Files in OS X's native volume format, HFS+, can have a lot more information than just the raw data of the file itself. They can have resource forks, extended attributes, and probably a few other things I'm forgetting at the moment. These things cannot be reliably stored on volumes in many other disk formats. So OS X instead stores that information in a separate file, named the same as the original file, but prefixed with "._". These are called AppleDouble files.

OS X uses this same structure when writing zip files and tar archives, but in the case of ZIP files, throws them in their own directory (__MACOS).

Because of this, although you can certainly use the zip tool to construct EPUB files, you have to specify various flags to get the right behavior.

cd book_folder
zip -Xr9D /path/to/output.epub mimetype * -x .DS_Store

should generally work.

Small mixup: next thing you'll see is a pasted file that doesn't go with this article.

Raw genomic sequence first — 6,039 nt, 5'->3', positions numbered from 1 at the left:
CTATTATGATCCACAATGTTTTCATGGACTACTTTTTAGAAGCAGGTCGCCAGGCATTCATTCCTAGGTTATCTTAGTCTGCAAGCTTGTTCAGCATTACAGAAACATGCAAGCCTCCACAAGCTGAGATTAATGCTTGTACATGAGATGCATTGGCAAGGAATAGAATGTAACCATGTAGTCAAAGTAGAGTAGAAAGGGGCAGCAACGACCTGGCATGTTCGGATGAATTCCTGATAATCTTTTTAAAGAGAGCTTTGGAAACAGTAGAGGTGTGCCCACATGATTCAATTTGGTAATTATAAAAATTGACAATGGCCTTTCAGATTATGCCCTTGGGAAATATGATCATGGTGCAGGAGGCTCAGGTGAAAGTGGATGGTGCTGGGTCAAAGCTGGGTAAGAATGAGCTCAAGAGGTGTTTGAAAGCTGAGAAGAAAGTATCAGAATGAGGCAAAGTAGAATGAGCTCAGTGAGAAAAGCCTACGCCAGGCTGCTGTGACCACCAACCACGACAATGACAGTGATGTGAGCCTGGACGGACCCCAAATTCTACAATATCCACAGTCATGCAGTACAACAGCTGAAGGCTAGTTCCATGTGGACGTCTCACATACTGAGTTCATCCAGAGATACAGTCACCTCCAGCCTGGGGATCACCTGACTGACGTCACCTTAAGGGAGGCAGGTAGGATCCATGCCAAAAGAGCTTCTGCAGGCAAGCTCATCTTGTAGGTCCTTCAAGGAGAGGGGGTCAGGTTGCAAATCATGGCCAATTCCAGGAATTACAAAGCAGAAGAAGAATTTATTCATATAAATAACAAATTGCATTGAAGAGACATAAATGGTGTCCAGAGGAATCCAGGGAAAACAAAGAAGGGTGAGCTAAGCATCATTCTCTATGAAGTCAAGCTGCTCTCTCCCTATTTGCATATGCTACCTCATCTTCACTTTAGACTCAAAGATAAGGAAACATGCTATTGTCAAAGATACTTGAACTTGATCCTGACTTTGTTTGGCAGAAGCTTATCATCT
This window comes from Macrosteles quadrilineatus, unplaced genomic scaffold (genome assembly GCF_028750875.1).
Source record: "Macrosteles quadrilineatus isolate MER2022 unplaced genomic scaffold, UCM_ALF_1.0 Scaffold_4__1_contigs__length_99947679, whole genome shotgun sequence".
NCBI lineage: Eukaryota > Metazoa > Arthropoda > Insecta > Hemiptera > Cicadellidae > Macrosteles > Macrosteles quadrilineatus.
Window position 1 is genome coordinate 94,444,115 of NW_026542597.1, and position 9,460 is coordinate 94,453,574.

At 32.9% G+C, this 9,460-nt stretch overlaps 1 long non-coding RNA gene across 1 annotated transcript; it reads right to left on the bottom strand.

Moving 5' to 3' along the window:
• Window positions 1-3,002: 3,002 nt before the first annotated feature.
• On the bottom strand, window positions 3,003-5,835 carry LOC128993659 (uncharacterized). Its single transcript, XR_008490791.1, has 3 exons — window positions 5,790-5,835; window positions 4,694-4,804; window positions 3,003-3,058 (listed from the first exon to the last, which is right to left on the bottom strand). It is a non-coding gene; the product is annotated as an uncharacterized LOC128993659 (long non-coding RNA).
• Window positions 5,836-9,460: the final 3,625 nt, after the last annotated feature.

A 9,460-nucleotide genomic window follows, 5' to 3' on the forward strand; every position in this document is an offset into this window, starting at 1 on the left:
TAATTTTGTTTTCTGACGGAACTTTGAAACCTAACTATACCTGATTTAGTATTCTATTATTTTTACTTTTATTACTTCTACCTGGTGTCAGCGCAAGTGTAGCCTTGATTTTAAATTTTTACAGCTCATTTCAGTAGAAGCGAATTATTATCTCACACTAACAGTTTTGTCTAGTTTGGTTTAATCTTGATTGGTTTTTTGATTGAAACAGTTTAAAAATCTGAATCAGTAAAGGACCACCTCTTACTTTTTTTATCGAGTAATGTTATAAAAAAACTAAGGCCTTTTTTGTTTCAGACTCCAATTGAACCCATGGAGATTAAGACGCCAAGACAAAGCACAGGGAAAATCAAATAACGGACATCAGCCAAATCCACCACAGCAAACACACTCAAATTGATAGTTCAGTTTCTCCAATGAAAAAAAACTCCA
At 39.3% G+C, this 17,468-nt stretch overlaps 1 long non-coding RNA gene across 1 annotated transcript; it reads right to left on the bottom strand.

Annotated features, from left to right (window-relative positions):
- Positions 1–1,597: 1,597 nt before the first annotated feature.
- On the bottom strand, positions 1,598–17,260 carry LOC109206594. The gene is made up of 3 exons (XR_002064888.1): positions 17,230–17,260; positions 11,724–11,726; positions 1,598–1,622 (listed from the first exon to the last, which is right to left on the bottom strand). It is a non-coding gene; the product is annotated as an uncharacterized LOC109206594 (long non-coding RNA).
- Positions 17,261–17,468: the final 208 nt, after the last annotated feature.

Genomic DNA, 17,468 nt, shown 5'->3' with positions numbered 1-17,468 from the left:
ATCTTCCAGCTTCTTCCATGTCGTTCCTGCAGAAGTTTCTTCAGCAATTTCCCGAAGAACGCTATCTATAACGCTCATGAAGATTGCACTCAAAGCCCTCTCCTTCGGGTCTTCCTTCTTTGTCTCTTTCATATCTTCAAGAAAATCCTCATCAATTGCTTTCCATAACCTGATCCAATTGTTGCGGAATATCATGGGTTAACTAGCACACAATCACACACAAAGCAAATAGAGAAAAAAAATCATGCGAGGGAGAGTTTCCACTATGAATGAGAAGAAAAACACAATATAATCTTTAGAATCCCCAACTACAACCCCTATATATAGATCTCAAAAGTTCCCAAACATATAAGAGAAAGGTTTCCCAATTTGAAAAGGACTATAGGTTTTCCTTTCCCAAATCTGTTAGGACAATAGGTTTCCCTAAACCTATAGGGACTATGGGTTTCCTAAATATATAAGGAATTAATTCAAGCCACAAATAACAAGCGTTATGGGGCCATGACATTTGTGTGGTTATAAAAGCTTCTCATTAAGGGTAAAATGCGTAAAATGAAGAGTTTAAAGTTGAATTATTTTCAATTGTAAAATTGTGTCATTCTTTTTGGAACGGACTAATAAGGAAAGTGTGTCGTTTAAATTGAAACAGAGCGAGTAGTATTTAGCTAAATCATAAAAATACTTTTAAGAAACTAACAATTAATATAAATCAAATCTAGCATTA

The -X folder disables extended attributes (which are stored as a fork in the ._ AppleDouble files when represented in a ZIP archive). It also disables various additional fields in the zip file's TOC that violate the EPUB spec.

The -r flag tells it to include directories recursively.

The -9 flag tells it to spend extra time to achieve maximum compression.

The -D flag tells it to omit entries for the directories. This isn't strictly necessary, but it should save a tiny bit of space.

Pedantically, the FreeBSD folks suggest doing this:

zip -X0 /path/to/output.epub mimetype
zip -Xur9D /path/to/output.epub *


to make absolutely sure that the manifest file never gets compressed. However, in practice, as far as I can tell, the OS X zip utility never attempts to compress the manifest file anyway, so this is probably unnecessary.

If that doesn't work, adding --datafork should fix the only other cause of ._ files appearing. Unless, of course, there are actual ._ files in your source folder, in which case... well, nuke them. :)

lucita
04-10-2013, 10:55 PM
Hi Amy,

Actually no, we use InDesign to generate the ePub, and then open that up to make any necessary code tweaks by hand directly in the code.